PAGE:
Texans reporter: Carlos Hyde will ‘fit right in’ with the Seahawks’ offense

May 23, 2020, 12:09 PM
Seahawks RB Carlos Hyde...
Texans reporter John McClain says the Seahawks made a great signing in getting RB Carlos Hyde. (Getty)

The Seahawks made their latest move of the 2020 offseason by reportedly adding veteran running back Carlos Hyde to the team on a one-year deal worth up to $4 million.

Clayton: What the Carlos Hyde signing means for the Seahawks’ roster

Hyde, 29, played his first four seasons with the San Francisco 49ers before brief stints with the Cleveland Browns, Jacksonville Jaguars, Kansas City Chiefs and Houston Texans, who he played for last year.

Hyde enjoyed a career year with Houston, rushing for 1,070 yards. It was the first time he ran for over 1,000 yards in his six-year career. Now, he enters the Seahawks’ running back room as the presumed No. 2 option behind starter Chris Carson as 2018 first-round pick Rashaad Penny recovers from an ACL tear. Penny is expected to miss some time as he gets healthy, and before the Hyde deal, Seattle had just 2019 sixth-round pick Travis Homer and 2020 fourth-round pick DeeJay Dallas behind Carson on the depth chart.

So what are the Seahawks getting out with Hyde, a former rival with the 49ers? Someone who got to see him up close and personal last season was John McClain, who covers the Texans for the Houston Chronicle. He joined 710 ESPN Seattle’s Bob, Dave and Moore on Friday after the report came out that Hyde was signing with Seattle, and he told the show that Seahawks fans should be excited.

“How often do you get a 1,000-yard back to be a backup?” he said.

That 1,000-yard season was a bit of a surprise. Hyde was with the Chiefs during the 2019 offseason and joined the Texans after the team’s starting back Lamar Miller tore his ACL in a preseason contest. Houston sent tackle Martinas Rankin to Kansas City for Hyde, who quickly assumed the No. 1 back role.

After some success with the 49ers in his first four years, Hyde had a down year in 2018, rushing for just over 500 yards for the Browns and Jaguars.

“I didn’t think much of (the trade) at the time … (but) he just fit (Houston head coach) Bill O’Brien’s offense,” McClain said. “He fit in their running game, which has been eighth or ninth the last few years and he rushed for a career-high 1,070 yards, had six touchdowns, tied for the second most of his career.”

With known receiving back Duke Johnson Jr. in the mix, Hyde wasn’t tasked with catching the ball too much, but early in his career with the 49ers, he showed he was more than capable of doing just that. Because of this, Hyde left the field a decent amount so Johnson could play, but he still had a great statistical season.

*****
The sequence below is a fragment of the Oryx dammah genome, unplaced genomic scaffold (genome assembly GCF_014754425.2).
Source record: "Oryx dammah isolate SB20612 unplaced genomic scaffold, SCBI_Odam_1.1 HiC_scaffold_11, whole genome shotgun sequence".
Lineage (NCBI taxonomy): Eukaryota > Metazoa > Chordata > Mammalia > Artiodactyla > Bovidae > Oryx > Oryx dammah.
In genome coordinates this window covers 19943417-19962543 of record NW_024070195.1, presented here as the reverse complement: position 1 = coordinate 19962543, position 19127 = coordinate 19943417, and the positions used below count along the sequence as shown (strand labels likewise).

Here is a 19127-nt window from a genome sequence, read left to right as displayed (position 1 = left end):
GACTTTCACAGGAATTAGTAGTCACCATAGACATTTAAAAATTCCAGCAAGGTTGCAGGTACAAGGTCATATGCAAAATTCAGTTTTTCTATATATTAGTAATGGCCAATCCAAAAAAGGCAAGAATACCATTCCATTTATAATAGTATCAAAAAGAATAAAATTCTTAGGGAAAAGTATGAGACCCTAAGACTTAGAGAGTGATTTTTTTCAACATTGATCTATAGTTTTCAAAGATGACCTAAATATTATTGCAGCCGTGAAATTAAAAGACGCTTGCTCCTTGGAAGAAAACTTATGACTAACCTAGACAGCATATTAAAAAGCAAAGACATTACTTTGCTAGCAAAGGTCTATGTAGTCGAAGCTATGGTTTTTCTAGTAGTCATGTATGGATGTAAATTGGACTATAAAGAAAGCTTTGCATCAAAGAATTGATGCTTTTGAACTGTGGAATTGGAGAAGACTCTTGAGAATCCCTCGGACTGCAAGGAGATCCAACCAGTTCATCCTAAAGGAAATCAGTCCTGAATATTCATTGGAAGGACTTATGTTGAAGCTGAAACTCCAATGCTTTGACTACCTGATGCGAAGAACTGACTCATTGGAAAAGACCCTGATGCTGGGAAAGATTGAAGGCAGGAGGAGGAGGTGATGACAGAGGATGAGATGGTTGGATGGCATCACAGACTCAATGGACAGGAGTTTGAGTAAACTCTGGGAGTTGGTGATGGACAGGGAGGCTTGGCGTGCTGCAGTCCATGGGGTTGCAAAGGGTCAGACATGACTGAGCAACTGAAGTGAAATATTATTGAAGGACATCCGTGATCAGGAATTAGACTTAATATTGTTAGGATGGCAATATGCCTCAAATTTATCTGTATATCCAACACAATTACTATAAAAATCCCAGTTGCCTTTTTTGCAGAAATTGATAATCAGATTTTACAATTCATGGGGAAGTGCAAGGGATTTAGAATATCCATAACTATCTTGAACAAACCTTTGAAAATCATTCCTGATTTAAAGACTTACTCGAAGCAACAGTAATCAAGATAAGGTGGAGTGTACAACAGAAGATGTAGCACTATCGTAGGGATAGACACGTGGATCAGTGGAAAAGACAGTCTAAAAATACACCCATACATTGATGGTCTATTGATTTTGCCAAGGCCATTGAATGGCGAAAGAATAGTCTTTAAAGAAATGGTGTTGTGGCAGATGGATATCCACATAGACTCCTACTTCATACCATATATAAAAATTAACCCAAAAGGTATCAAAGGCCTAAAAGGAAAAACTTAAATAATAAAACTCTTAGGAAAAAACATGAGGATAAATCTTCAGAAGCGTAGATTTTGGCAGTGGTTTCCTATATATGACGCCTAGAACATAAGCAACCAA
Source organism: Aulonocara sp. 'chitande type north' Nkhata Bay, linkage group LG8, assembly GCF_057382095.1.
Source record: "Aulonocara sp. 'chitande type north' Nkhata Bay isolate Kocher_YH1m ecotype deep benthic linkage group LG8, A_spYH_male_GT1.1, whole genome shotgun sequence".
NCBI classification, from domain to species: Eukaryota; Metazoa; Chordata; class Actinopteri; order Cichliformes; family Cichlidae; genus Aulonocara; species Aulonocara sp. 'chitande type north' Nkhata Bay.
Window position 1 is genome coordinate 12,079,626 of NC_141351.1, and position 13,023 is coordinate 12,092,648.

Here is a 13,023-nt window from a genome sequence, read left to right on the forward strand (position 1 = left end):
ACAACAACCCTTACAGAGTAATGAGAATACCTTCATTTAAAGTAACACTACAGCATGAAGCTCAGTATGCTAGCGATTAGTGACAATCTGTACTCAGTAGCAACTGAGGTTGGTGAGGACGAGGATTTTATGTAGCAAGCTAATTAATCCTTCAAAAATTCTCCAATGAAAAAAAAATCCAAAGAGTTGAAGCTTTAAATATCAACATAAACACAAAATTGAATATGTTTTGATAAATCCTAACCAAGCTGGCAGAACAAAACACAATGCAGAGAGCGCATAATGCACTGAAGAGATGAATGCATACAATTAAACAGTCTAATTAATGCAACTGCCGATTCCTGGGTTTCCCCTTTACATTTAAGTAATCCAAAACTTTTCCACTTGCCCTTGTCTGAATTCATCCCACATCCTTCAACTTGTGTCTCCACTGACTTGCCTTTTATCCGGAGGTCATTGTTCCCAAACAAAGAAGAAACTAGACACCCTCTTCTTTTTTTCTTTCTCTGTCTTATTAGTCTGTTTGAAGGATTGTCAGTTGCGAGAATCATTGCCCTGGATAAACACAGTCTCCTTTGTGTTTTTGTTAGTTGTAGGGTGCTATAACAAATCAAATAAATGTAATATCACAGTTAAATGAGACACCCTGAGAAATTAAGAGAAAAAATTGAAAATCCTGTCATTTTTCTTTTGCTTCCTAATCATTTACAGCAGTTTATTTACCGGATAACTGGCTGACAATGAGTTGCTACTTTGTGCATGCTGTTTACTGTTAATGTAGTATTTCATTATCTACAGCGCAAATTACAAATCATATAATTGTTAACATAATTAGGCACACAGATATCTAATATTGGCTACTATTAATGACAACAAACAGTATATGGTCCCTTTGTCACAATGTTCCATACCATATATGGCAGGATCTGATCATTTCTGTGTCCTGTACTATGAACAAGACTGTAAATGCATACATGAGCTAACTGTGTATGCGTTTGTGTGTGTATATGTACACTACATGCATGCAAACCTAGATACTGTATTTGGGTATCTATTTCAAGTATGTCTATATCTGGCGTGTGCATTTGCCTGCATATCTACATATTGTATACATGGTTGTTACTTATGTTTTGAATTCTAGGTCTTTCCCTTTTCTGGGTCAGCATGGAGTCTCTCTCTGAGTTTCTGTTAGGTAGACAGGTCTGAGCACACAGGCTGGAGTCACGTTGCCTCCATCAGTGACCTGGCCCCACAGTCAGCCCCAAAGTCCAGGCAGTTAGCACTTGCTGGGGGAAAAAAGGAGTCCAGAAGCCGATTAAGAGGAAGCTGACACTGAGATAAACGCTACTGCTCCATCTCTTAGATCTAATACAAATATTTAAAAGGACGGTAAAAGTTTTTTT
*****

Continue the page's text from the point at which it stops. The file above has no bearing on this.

“I think if Carlos had been a full-time back, he might have gained 1,200 or 1,300 yards, but he spent a lot of time getting breathers while they got Duke Johnson in on passing situations,” McClain said.

So if Hyde was such a good fit and had great success with the Texans, why didn’t he re-sign? It wasn’t for lack of effort on the team’s part, McClain said.

“(Houston) tried to sign him to a new deal. They offered him at the combine two years for $10 million, the same deal Mark Ingram got from Baltimore, he turned it down and they moved on,” he said.

Houston wound up trading for former All-Pro running back David Johnson. The Texans sent star receiver DeAndre Hopkins to Arizona for Johnson and draft picks. Johnson has battled injuries, but was at one time among the best dual-threat backs in the game. McClain said O’Brien has been “enamored” with Johnson for a while, which made it even less likely Hyde would return.

So, no need to worry, Seahawks fans. It had nothing to do with character issues.

“Carlos is a good guy, a good interview, always cooperative, worked hard, had some long runs, averaged 4.4 yards a carry – I think that’s his most since 2015 or 2016,” McClain said. “Pete Carroll’s got to be really happy with this deal and John Schneider, of course, to get a guy like him to come in in a backup role.”

After a successful season like he had in 2019, how will Hyde handle being in a backup role? McClain said that shouldn’t be a worry.

“Carlos is not going to make any waves,” he said. “He’ll do whatever role he’s brought in to play and you hope ideally Carson stays healthy and Hyde doesn’t play much. But, there’s a good chance he will because the Seahawks love to run the ball. He’ll fit right in. It’s just a terrific addition, especially this time of the offseason.”

The Seahawks love tough, powerful running backs, as evidenced with Carson and Marshawn Lynch. McClain says Hyde fits that mold.

“Carlos runs between the tackles, he can bounce outside. He had several long runs last year. He’s really tough, he breaks some tackles, he can get (yards after carry), and he’s not going to rock the boat,” McClain said. “… When it comes to running, he is a north-south runner.”

You can listen to McClain’s full interview with Bob, Dave and Moore at this link or in the player below.

Follow 710 ESPN Seattle’s Bob, Dave and Moore on Twitter.

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